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As they did in extending the Z80 to the 64180, which they sold
back to Zilog later and became the Z180.  If that had existed in
1979 the 8086/8 architecture and the IBM PC would probably never
have surfaced, since the 64180 could handle 1 Meg of memory.  Not
as conveniently as the 8086 architecture, though.

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Re: 6502
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Well, looks like we have different ideas of the term "architecture". My
definition is something like "The basic design of a system. How the
components work together." In GB&FB's definition (not DEFINITION; there's no
need to shout) two architectures can only be the same if the two products
are the same. Would this also hold for the original meaning of architecture;
that two buildings have the same architecture if they are exact copies?
IIRC (CMIIW) the 6309 was backward object code compatible with and a
pin-for-pin replacement for the 6809. How much closer can you get without
being identical?



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And your credentials justifying your definition being more authoritative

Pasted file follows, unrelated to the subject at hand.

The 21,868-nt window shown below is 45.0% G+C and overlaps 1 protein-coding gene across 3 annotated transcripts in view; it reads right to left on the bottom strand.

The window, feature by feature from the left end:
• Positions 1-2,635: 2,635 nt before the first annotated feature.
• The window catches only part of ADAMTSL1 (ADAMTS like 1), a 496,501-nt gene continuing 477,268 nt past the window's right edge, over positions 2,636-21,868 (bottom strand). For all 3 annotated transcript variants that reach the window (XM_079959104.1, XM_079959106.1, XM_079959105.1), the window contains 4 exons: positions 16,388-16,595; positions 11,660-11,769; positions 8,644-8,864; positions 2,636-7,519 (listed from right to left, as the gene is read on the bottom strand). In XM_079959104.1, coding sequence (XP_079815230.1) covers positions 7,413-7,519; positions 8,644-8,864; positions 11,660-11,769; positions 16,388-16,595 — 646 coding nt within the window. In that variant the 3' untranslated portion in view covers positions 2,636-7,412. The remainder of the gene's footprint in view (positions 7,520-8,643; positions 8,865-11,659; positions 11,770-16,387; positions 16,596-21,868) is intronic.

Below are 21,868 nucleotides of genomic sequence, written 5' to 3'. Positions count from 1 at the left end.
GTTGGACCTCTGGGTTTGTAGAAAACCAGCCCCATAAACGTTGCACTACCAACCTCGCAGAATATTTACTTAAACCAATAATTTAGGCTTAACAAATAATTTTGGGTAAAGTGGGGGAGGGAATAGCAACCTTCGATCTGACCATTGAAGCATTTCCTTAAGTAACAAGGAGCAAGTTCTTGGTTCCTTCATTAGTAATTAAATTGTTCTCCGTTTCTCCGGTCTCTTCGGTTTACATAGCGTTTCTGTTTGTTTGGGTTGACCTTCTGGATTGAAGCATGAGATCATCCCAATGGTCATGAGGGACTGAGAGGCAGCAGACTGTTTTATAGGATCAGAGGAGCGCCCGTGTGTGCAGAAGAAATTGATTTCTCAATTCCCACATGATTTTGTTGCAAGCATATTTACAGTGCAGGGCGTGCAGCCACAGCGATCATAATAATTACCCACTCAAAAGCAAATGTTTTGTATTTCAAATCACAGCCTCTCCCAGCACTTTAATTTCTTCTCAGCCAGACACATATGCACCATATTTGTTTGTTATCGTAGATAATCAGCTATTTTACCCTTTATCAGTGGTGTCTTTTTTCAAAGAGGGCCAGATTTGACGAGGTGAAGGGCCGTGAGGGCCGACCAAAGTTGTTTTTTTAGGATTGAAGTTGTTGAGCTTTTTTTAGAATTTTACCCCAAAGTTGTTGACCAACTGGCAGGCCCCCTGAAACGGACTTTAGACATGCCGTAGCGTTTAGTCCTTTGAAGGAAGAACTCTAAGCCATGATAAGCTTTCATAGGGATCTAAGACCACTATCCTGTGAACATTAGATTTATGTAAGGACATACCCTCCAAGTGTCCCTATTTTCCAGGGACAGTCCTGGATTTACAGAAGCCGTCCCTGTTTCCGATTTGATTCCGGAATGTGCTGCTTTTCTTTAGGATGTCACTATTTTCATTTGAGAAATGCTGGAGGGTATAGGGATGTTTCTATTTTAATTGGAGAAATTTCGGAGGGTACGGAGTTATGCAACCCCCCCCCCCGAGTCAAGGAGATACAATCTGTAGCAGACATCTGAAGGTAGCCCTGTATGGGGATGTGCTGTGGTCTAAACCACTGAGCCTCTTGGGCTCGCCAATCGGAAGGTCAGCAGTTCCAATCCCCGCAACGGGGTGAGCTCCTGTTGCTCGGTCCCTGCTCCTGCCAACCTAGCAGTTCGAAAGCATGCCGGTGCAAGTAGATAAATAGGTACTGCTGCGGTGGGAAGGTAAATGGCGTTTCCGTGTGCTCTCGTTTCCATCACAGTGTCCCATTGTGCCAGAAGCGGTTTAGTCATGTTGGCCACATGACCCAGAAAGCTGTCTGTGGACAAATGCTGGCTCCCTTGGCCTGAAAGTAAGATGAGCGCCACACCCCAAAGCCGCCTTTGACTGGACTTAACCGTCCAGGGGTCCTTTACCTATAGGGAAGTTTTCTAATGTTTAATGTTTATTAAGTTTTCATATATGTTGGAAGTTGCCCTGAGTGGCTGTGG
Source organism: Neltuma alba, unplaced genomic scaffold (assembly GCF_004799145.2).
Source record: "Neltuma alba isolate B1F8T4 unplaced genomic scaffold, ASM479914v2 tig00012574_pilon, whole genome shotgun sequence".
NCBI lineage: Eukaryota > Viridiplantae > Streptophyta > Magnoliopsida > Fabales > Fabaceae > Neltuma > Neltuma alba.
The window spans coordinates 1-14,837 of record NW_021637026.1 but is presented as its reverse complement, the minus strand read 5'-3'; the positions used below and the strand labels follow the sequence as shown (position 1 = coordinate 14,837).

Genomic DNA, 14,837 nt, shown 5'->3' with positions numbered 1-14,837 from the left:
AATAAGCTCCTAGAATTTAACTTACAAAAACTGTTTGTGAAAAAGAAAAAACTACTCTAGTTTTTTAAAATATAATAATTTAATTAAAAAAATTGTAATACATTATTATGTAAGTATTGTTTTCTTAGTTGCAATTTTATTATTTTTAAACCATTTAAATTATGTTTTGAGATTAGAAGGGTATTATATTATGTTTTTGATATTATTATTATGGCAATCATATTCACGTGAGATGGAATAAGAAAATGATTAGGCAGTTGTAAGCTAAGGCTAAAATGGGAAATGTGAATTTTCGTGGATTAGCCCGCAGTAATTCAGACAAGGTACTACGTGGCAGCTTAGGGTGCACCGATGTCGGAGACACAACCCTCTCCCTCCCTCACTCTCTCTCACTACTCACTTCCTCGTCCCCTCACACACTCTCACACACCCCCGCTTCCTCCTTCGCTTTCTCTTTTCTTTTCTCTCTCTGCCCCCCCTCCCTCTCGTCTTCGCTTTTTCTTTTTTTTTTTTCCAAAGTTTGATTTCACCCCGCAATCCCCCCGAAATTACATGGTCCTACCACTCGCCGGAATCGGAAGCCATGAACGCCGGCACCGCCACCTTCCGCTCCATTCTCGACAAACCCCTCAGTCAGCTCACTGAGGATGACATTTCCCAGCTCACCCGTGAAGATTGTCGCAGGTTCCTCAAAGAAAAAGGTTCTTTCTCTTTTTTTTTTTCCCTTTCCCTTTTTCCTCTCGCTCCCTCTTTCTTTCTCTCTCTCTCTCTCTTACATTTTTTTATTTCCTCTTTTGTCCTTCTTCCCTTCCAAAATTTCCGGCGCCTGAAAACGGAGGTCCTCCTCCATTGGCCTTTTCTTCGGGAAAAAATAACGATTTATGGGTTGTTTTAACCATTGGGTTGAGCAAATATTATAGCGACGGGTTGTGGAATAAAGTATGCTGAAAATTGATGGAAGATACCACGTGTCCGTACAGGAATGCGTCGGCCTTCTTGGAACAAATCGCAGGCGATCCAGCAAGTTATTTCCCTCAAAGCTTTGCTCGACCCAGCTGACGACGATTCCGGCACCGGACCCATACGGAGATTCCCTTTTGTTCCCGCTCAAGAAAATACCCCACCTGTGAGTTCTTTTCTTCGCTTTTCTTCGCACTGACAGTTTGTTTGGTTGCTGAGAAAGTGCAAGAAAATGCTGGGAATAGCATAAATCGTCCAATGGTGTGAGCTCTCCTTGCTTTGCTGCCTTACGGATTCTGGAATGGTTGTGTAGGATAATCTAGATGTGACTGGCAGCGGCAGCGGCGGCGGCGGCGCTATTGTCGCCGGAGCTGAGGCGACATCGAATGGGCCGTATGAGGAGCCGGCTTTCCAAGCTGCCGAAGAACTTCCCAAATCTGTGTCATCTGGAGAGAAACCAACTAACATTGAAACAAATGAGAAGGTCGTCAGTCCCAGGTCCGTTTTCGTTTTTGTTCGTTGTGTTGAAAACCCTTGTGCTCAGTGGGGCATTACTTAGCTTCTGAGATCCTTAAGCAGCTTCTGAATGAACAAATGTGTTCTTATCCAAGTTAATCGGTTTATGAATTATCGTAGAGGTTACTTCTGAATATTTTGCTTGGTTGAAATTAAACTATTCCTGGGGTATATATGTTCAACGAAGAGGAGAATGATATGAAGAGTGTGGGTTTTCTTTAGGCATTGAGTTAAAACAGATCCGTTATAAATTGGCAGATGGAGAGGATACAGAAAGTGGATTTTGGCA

(or even just more appropriate to daily use) than that of Blauuw and
Brooks would be...?

Even if we were to accept your criterion "how the components work
together", the MC6809 and HD6309 would have distinct architectures, as
the HD6309 has some components that are not present at all in the
MC6809.  The HD6309 components, therefore, must "work together" at least
somewhat differently than those of the MC6809.

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False.  For example, Blaauw and Brooks consider the IBM 709 and IBM 7090
to have the same architecture.  Yet the realization is much different;
the 709 was built from tubes, and the 7090 from transistors.  Perhaps
more to the point, the IBM System/360 Model 40 and Model 65 have the
same architecture, and are realized with the same family of MST circuits,
yet their implementation (logic design) is almost entirely different.